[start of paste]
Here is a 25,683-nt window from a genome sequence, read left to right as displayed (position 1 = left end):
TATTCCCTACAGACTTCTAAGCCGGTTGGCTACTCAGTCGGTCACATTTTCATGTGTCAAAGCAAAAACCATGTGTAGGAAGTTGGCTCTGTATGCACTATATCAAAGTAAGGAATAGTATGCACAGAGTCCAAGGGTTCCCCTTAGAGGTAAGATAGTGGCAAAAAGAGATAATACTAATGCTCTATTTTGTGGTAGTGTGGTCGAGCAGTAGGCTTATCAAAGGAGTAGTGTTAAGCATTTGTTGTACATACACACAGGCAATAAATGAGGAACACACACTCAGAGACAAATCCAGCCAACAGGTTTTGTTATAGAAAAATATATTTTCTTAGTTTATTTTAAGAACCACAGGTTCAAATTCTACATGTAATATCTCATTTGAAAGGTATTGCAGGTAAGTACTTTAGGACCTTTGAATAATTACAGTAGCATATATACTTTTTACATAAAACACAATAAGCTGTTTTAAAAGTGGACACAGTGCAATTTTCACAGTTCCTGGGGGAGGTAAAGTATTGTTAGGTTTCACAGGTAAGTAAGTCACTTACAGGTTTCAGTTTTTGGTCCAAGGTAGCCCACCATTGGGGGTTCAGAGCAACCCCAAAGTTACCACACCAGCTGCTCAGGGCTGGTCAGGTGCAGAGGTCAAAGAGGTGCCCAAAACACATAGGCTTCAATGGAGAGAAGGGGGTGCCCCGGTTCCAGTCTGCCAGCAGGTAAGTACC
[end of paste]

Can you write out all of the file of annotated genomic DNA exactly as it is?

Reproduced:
Here is a 25,683-nt window from a genome sequence, read left to right as displayed (position 1 = left end):
TATTCCCTACAGACTTCTAAGCCGGTTGGCTACTCAGTCGGTCACATTTTCATGTGTCAAAGCAAAAACCATGTGTAGGAAGTTGGCTCTGTATGCACTATATCAAAGTAAGGAATAGTATGCACAGAGTCCAAGGGTTCCCCTTAGAGGTAAGATAGTGGCAAAAAGAGATAATACTAATGCTCTATTTTGTGGTAGTGTGGTCGAGCAGTAGGCTTATCAAAGGAGTAGTGTTAAGCATTTGTTGTACATACACACAGGCAATAAATGAGGAACACACACTCAGAGACAAATCCAGCCAACAGGTTTTGTTATAGAAAAATATATTTTCTTAGTTTATTTTAAGAACCACAGGTTCAAATTCTACATGTAATATCTCATTTGAAAGGTATTGCAGGTAAGTACTTTAGGACCTTTGAATAATTACAGTAGCATATATACTTTTTACATAAAACACAATAAGCTGTTTTAAAAGTGGACACAGTGCAATTTTCACAGTTCCTGGGGGAGGTAAAGTATTGTTAGGTTTCACAGGTAAGTAAGTCACTTACAGGTTTCAGTTTTTGGTCCAAGGTAGCCCACCATTGGGGGTTCAGAGCAACCCCAAAGTTACCACACCAGCTGCTCAGGGCTGGTCAGGTGCAGAGGTCAAAGAGGTGCCCAAAACACATAGGCTTCAATGGAGAGAAGGGGGTGCCCCGGTTCCAGTCTGCCAGCAGGTAAGTACC